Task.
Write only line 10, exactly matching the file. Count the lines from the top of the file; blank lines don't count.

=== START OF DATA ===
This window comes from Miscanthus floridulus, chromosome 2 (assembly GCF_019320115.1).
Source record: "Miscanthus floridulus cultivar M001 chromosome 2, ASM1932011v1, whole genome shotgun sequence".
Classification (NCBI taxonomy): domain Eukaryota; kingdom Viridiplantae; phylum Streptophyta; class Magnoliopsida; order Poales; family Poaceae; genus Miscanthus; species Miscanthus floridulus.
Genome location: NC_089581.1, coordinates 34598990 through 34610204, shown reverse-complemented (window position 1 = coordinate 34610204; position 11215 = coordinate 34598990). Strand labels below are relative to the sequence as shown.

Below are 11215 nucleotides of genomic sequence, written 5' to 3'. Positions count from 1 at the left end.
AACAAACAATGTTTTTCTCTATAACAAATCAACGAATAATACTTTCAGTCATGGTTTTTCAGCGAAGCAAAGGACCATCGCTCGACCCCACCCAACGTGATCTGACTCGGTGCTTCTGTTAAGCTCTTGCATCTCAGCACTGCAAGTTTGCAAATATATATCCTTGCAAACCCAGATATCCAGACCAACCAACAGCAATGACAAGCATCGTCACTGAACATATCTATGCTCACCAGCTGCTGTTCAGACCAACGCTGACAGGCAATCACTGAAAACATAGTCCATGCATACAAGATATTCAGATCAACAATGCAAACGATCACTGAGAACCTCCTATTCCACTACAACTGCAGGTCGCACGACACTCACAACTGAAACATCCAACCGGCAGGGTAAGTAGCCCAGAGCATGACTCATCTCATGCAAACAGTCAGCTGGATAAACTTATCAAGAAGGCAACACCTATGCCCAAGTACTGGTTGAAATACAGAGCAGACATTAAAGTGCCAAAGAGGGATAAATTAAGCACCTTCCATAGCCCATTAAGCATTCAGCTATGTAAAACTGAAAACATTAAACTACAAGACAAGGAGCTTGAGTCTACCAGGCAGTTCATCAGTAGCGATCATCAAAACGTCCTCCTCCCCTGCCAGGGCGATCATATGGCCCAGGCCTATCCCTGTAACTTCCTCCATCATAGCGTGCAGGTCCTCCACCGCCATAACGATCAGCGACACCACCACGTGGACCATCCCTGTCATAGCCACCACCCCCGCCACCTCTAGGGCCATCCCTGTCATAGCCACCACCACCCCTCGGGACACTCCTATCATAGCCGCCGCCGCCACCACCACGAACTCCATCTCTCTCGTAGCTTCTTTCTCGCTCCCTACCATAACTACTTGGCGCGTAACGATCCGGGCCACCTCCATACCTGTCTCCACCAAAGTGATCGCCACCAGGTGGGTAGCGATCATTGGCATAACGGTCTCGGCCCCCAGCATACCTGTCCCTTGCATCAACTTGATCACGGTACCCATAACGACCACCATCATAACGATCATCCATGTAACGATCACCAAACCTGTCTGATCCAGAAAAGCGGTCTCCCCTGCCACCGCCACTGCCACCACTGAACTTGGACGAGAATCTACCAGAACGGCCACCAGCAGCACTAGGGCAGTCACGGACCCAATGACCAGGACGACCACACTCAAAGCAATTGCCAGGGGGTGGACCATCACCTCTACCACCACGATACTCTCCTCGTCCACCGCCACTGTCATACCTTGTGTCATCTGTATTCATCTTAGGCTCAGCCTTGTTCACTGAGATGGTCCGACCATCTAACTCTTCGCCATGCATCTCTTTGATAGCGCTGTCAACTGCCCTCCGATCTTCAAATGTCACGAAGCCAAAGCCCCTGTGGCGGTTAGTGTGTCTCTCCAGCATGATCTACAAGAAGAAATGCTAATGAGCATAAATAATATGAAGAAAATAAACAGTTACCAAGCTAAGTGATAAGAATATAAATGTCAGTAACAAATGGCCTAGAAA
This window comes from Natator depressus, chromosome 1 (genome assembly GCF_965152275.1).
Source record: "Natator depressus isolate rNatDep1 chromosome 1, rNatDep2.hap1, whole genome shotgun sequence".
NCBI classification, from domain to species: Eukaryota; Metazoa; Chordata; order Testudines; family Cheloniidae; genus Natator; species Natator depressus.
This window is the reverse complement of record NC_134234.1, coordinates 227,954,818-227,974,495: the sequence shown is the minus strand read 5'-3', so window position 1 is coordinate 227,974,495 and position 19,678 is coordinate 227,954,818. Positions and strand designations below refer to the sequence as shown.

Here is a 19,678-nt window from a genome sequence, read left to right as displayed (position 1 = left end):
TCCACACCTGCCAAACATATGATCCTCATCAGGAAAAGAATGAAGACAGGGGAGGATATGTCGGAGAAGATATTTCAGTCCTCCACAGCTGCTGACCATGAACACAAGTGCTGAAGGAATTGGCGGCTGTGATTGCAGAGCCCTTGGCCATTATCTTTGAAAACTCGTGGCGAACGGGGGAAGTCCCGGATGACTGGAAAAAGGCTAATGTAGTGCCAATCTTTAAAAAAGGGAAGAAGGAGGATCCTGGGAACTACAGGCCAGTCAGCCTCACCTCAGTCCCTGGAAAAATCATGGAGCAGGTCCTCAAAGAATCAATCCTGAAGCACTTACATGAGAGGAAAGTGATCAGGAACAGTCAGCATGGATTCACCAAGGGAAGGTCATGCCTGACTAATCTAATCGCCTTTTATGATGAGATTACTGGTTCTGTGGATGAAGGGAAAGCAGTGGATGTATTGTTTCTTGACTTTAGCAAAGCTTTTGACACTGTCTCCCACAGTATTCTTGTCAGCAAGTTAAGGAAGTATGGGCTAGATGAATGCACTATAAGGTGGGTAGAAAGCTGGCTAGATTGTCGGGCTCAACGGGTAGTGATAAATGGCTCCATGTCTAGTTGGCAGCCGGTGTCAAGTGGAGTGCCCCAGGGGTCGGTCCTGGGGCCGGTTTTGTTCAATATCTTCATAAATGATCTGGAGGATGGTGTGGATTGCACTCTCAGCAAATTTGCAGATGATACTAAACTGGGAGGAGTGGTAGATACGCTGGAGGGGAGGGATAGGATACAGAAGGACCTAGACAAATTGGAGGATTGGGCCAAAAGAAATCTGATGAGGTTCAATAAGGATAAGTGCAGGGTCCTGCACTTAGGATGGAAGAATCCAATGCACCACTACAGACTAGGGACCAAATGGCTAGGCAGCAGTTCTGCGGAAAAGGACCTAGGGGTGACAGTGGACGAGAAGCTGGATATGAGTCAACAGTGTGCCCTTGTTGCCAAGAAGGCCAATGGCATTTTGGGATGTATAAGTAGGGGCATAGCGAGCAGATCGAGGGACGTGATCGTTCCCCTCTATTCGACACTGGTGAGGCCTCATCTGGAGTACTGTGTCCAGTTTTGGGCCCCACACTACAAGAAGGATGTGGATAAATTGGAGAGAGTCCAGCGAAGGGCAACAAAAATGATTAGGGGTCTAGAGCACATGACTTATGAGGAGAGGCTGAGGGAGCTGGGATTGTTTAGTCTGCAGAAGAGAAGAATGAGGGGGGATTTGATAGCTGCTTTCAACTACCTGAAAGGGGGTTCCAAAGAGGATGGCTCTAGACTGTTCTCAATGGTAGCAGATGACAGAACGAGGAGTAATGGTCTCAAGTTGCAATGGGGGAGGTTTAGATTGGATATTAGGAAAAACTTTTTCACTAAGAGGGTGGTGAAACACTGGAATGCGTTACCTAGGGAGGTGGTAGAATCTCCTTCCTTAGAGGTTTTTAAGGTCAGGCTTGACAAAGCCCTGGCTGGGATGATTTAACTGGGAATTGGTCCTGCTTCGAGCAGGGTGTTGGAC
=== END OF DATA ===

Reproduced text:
This window is the reverse complement of record NC_134234.1, coordinates 227,954,818-227,974,495: the sequence shown is the minus strand read 5'-3', so window position 1 is coordinate 227,974,495 and position 19,678 is coordinate 227,954,818. Positions and strand designations below refer to the sequence as shown.